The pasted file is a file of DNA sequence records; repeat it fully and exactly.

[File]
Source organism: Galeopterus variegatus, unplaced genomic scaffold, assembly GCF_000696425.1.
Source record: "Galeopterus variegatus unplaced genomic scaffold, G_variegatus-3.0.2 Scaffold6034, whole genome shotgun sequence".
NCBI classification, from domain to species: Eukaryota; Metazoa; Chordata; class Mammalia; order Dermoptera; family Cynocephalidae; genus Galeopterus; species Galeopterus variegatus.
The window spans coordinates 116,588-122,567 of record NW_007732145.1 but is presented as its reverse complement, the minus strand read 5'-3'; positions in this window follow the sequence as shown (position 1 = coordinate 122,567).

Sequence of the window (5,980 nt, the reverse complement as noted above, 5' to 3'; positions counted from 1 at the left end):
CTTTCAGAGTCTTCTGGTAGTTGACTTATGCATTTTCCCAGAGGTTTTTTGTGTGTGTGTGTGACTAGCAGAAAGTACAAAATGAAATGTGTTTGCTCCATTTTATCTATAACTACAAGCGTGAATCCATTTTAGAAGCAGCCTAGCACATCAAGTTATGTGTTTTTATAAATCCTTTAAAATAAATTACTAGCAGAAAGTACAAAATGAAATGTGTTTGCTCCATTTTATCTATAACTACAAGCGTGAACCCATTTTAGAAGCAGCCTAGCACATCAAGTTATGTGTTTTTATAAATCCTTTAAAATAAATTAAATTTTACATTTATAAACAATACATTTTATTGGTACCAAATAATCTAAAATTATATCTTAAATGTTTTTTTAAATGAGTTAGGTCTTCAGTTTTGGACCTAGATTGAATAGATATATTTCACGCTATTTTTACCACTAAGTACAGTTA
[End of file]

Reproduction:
Source organism: Galeopterus variegatus, unplaced genomic scaffold, assembly GCF_000696425.1.
Source record: "Galeopterus variegatus unplaced genomic scaffold, G_variegatus-3.0.2 Scaffold6034, whole genome shotgun sequence".
NCBI classification, from domain to species: Eukaryota; Metazoa; Chordata; class Mammalia; order Dermoptera; family Cynocephalidae; genus Galeopterus; species Galeopterus variegatus.
The window spans coordinates 116,588-122,567 of record NW_007732145.1 but is presented as its reverse complement, the minus strand read 5'-3'; positions in this window follow the sequence as shown (position 1 = coordinate 122,567).

Sequence of the window (5,980 nt, the reverse complement as noted above, 5' to 3'; positions counted from 1 at the left end):
CTTTCAGAGTCTTCTGGTAGTTGACTTATGCATTTTCCCAGAGGTTTTTTGTGTGTGTGTGTGACTAGCAGAAAGTACAAAATGAAATGTGTTTGCTCCATTTTATCTATAACTACAAGCGTGAATCCATTTTAGAAGCAGCCTAGCACATCAAGTTATGTGTTTTTATAAATCCTTTAAAATAAATTACTAGCAGAAAGTACAAAATGAAATGTGTTTGCTCCATTTTATCTATAACTACAAGCGTGAACCCATTTTAGAAGCAGCCTAGCACATCAAGTTATGTGTTTTTATAAATCCTTTAAAATAAATTAAATTTTACATTTATAAACAATACATTTTATTGGTACCAAATAATCTAAAATTATATCTTAAATGTTTTTTTAAATGAGTTAGGTCTTCAGTTTTGGACCTAGATTGAATAGATATATTTCACGCTATTTTTACCACTAAGTACAGTTA